Bolivian President Evo Morales expelled a U.S. development agency from his country on Wednesday. Morales said he was kicking out the U.S. Agency for International Development (USAID) as a "protest" after U.S. Secretary of State John Kerry recently referred to Latin America as Washington's "backyard." The term evokes strong emotions in the region, which experienced several U.S.-backed coups during the Cold War. Morales announced his decision at a Labor Day rally, an occasion he has used in recent years as a forum to nationalize businesses and take other steps to rouse his working-class base in South America's poorest nation. "Today we're only going to nationalize ... the dignity of the Bolivian people," Morales said. "USAID is leaving Bolivia."
He did not say what USAID did to deserve expulsion, though Bolivian officials have previously accused the agency of destabilizing the government. In 2008, Morales expelled the U.S. ambassador for allegedly aiding the opposition.
Morales is a close ally of Venezuela's left-wing government, which has seen its already strained relations with the United States deteriorate further in recent weeks. The government of President Nicolas Maduro, who won a tightly contested election last month to succeed the late Hugo Chavez, on April 25 detained a U.S. citizen and accused him of destabilizing the country.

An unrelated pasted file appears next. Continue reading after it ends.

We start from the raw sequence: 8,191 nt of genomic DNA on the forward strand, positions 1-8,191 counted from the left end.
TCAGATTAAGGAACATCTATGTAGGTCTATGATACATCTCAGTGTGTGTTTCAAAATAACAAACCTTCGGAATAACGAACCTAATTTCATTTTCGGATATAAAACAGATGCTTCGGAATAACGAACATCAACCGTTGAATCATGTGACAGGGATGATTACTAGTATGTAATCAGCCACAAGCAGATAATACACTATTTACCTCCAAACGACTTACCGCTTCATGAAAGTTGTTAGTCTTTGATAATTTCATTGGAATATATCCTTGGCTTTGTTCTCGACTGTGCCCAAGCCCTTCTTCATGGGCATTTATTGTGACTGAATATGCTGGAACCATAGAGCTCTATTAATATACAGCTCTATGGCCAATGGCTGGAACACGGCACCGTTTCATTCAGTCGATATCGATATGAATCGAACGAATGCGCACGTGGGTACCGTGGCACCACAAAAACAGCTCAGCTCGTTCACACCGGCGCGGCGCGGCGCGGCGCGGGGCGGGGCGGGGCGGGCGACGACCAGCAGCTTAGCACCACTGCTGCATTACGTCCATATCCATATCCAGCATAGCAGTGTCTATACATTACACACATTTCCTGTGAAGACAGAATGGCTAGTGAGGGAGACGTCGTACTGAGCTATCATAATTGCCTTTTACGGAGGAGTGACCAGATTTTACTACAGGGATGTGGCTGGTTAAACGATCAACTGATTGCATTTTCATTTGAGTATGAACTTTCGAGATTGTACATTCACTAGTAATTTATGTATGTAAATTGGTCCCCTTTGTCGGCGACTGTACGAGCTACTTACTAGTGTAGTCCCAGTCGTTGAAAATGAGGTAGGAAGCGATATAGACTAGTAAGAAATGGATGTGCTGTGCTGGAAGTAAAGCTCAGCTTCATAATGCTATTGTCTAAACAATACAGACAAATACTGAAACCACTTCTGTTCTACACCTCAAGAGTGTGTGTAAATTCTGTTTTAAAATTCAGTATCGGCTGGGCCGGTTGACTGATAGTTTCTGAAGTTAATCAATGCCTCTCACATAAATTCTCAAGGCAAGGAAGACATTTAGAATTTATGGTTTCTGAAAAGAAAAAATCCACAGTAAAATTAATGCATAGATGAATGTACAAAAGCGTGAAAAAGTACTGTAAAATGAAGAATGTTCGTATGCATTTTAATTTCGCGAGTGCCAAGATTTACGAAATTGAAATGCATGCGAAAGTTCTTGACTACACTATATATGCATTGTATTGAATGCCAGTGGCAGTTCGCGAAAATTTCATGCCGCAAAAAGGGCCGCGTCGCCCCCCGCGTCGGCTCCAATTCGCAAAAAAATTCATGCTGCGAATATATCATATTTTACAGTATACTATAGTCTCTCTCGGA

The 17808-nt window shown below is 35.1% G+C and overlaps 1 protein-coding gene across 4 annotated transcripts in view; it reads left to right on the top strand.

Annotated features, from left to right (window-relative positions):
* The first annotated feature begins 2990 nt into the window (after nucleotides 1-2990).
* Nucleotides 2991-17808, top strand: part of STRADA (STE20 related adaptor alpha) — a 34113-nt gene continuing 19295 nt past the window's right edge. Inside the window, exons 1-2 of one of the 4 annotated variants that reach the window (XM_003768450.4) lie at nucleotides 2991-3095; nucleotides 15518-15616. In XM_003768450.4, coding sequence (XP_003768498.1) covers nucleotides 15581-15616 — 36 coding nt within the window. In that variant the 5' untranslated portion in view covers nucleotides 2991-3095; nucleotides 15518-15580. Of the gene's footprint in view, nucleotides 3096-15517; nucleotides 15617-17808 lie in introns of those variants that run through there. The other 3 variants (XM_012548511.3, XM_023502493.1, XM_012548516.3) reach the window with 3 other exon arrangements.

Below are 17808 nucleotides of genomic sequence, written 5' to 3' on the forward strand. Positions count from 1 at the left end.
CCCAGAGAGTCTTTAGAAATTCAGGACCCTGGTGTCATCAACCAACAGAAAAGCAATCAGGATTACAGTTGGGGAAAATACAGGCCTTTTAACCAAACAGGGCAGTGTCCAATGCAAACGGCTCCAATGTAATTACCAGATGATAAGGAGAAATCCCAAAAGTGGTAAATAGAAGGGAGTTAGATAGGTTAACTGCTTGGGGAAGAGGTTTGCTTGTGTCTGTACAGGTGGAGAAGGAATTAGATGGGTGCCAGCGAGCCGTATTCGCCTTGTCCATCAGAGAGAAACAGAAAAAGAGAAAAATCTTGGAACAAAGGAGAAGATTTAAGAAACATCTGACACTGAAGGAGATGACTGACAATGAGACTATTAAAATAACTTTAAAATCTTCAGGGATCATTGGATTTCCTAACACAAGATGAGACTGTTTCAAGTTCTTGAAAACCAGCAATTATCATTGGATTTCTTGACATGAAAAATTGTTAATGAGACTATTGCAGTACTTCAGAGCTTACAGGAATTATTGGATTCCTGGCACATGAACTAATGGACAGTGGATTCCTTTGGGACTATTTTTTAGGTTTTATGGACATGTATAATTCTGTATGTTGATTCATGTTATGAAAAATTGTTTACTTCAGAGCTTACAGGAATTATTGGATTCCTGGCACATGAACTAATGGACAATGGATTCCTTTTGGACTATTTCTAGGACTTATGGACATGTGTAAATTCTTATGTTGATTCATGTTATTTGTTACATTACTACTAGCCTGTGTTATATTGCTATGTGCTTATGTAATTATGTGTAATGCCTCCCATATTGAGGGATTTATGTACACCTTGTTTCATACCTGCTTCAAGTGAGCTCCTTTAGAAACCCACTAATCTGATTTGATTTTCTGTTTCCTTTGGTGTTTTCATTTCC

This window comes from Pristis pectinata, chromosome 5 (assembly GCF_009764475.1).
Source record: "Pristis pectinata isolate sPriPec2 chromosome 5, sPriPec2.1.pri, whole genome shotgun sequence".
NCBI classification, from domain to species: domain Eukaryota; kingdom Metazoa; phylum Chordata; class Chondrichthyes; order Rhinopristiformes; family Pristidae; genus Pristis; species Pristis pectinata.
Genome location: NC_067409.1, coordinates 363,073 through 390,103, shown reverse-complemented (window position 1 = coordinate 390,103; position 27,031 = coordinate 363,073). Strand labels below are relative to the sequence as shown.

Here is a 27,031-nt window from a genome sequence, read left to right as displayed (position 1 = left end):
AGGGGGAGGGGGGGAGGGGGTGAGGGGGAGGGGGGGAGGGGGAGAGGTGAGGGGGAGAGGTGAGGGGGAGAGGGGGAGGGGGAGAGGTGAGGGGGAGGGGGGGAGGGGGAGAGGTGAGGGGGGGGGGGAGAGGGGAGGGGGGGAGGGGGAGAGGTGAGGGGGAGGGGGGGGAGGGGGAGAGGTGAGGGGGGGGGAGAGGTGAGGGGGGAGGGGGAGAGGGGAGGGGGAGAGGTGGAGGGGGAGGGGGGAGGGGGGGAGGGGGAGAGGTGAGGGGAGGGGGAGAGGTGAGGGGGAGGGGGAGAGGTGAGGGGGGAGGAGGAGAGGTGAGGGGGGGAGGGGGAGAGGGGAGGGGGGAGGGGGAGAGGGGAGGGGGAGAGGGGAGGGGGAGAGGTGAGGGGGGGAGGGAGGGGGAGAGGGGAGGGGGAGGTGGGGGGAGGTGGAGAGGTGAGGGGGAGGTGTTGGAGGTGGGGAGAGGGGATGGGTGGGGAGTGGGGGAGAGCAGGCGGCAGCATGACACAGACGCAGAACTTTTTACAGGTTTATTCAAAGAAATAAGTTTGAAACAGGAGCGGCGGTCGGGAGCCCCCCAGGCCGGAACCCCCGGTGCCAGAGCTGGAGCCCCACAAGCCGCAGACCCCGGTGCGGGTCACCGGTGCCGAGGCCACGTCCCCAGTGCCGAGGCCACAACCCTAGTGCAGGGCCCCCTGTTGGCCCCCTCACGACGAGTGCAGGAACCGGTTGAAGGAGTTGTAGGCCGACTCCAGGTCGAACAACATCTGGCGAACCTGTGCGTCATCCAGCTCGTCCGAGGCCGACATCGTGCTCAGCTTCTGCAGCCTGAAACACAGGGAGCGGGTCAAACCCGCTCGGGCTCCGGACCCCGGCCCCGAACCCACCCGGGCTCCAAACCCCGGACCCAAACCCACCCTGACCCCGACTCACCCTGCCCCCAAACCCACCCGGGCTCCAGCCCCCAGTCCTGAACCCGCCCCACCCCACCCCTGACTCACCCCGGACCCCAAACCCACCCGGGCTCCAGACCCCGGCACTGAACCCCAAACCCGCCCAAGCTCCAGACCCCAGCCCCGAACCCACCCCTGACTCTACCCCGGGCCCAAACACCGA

USAID said in a statement it has spent nearly $2 billion in Bolivia over the past 50 years on projects in education, health and food security, among other areas.
The U.S. government "deeply regrets" Bolivia's decision, State Department spokesman Patrick Ventrell told reporters.
"Those who will be most hurt by the Bolivian government's decision are the Bolivian citizens who have benefited from our collaborative work," he said.
Ventrell said Bolivia's allegations against USAID were "baseless," and said the U.S. government had not yet decided whether to take any action in response.
Kerry made the "backyard" comment at a Senate committee hearing on April 18.
When pressed by a senator about Washington's influence in Latin America, Kerry expressed regret that U.S. aid to the region is falling victim to budget cuts.
"I don't disagree with you about the need to change the dynamic in the Western Hemisphere," he said. "It has too often been viewed as a second thought. It shouldn't be. It's our backyard, neighborhood, as you say. I think there are relationships we could improve."